If you learn and remember just one thing about tsunamis, it should be this:

If you feel an earthquake while along the coast, or if you see the ocean recede far from shore, or the sea level drop, further or lower and more rapidly than the lowest low tide — over a period of 5 minutes to an hour, rather than several hours like a normal tide — flee to high ground if possible, or inland if there is no high ground nearby, and warn other people nearby.

Most tsunamis are caused by undersea earthquakes. Any earthquake felt along the seashore could have caused, and could be a warning of, a rapidly approaching tsunami.

A tsunami travels across the ocean at up to 800 km/hour (500 miles/hour) as a series of very long (up to several hundred kilometers or miles), very low waves no more than a couple of meters high in deep water (10 feet or often much less), increasing to as much as 10 meters (35 feet) in shallower water as they approach shore, with a period of 10 minutes to 2 hours.

Often the first trough of the series of tsunami waves precedes the first crest. So the water lowers and surges out before the first big surge upward and inland. When the ocean suddenly recedes, the natural human instinct is to rush forward to look at the strange phenomenon and the unusually low “tide” and often never-before-exposed seabed.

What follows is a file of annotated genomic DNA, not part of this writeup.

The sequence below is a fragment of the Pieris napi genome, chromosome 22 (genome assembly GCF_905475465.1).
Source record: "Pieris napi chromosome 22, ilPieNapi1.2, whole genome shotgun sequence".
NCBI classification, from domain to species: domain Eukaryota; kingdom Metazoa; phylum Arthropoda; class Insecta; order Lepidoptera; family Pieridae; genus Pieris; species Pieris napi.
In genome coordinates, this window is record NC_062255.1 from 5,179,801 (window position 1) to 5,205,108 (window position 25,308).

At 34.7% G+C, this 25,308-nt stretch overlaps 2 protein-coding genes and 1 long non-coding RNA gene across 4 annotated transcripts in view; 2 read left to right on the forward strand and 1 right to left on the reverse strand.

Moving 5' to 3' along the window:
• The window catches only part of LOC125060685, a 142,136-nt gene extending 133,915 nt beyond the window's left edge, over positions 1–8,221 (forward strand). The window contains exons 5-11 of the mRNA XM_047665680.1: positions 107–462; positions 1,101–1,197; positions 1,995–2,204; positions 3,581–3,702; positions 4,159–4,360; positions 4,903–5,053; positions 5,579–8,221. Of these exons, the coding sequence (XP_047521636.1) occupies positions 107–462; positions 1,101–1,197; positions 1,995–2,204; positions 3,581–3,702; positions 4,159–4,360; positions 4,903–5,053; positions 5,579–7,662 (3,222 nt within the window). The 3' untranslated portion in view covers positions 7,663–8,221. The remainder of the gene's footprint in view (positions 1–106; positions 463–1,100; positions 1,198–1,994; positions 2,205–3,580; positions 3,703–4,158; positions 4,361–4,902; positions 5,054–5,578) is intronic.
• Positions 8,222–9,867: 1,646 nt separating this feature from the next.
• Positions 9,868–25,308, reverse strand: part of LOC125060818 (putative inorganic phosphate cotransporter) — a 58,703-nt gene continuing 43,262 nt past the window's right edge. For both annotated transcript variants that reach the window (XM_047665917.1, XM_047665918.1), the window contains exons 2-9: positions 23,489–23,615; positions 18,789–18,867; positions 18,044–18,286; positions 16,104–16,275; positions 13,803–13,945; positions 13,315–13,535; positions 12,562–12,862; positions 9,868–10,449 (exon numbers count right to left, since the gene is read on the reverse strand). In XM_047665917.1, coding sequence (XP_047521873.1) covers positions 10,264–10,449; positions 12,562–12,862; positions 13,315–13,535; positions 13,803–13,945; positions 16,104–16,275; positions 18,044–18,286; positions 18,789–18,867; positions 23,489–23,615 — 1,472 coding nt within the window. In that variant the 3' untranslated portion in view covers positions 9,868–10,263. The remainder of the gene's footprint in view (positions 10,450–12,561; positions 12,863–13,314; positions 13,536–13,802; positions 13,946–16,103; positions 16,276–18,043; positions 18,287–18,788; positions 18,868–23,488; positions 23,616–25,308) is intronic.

That’s exactly the wrong thing to do. When the water rushes out further than ever before, it will soon come back, much higher than ever before. Heed the water’s own warning, and head for high ground immediately. A tsunami rarely reaches more than 10 meters (35 feet) above sea level. But every little bit of height helps. If there is no high ground, head inland as far as possible.

Don’t think the danger is over, or go back to the shore, when the first surge of water recedes. A tsunami is a series of several long waves which may surge in and out, back and forth, up and down, for several hours. The highest and most destructive surge may be the first, the second, or the sixth in the set. A former colleague, who was working at a dive resort on a small low island in the Maldives where every structure was washed away, says the tsunami waves there had a period of about 20 minutes, with the most destructive wave being the third.